I’m playing Anthem, and I’m flying through a tunnel. There are a lot of those in the game. This one happens to be filled with water. At the other end I can make out some light. I fly closer to it. Eventually I break through the surface into a sandy, sun-bleached arena surrounded by massive walls of sea water. For a few seconds Anthem is really, really cool again.
This takes place toward the end of The Sunken Cell, a new Stronghold added to Anthem in this week’s update and the first significant new piece of content since the game launched in February. It’s located in an underground facility which belongs to Doctor Harken, an evil scientist who likes to tamper with the powerful Shaper artefacts that have left Anthem’s world a broken mess.
Similar to the game’s three other Stronghold missions, The Sunken Cell ends with a boss fight, in this case against one of Harken’s experiments. The excitement of that fight pales in comparison to the background scenery, which is some of the game’s best.
Harken’s facility is connected by a series of tunnels and large water pipes which you can jump inside and travel through. Gaining access to them requires defeating waves of enemies and then solving a quick puzzle. You then spend a handful of seconds swimming through a pipe to the next section.
Except on the fourth one. That pipe leads to an open-air part of the surface where the Shaper technology has parted the ocean, creating a natural cage in which you’re forced to confront Harken’s experiment, an oversized mashup of ancient technology and monstrous flesh called the Unfathomed.
After being down in BioWare’s dark, dingy caves for so long, I found the azure skies and pulsing seafoam cyclone refreshing and even breathtaking.
“The creation of [this Stronghold] was all about this payoff,” BioWare’s level design director said during a livestream this week. “You’ve been going up, up, up in these tight spaces and then you come here and then you exit and you’re like, ‘Oh my god what is going on here?’”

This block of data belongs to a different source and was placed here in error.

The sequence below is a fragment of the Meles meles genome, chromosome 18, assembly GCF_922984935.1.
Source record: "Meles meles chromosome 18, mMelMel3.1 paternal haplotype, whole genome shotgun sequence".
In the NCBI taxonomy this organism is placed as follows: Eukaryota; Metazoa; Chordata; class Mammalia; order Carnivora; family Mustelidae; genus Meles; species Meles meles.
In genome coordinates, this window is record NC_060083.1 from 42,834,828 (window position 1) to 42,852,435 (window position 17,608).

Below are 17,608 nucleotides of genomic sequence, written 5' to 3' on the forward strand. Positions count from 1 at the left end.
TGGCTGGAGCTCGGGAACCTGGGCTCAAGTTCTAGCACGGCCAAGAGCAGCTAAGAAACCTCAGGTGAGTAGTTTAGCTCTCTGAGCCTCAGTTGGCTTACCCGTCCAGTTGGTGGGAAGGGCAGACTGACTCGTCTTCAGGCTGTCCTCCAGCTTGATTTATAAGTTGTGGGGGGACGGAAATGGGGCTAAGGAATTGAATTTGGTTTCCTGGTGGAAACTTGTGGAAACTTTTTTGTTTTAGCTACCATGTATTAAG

Anthem’s scenery is one of its strongest elements. The look of the game’s sprawling nature reserves keeps me wanting to come back and wishing there was more pay-off for doing so.
Unfortunately, the Sunken Cell’s wonderful “holy crap” moment is surrounded by many of the same issues that plague the rest of the game.
Enemy fights still feel like haphazard melees with enemies sprouting up out of thin air in random places and little indication of where enemy fire is coming from.
Though The Sunken Cell is broken up into distinct sections, they blur together since they all consist of showing up in a big open room, blowing up the enemies that randomly spawn throughout it, and then flying to the next one.
The puzzles are as surface-level as those in the rest of the game — matching symbols in a Simon Says-fashion and coordinating timing with teammates so you activate levers simultaneously.
The Unfathomed is also a letdown. He bumbles around the arena firing purple blasts at you from afar. Sometimes they follow you and explode on impact to create little vortexes that suck you in and keep dealing damage. Other times they zap you in quick bursts.
They’re almost impossible to dodge while flying, so most of the battle plays out while darting behind piles of rocks, which feels like a supreme waste of the giant wall of moving water that surrounds you both.
And since BioWare still hasn’t sorted out Anthem’s loot problems, there’s no special Sunken-themed gear to collect at the end.
All of this is par for the course in Anthem at the moment, but perhaps the most disappointing part of the mission was when I tried to fly into the liquid vortex and was immediately bulldozed to the ground by forces unseen.
Diving underwater was one of the first things BioWare showed when Anthem’s gameplay was revealed at E3 and you spend a lot of time doing it in The Sunken Cell, so being able to dive in and out of a cyclone to dodge the Unfathomed’s attacks was my first inclination. Unfortunately it’s not one the game is ready to reward yet.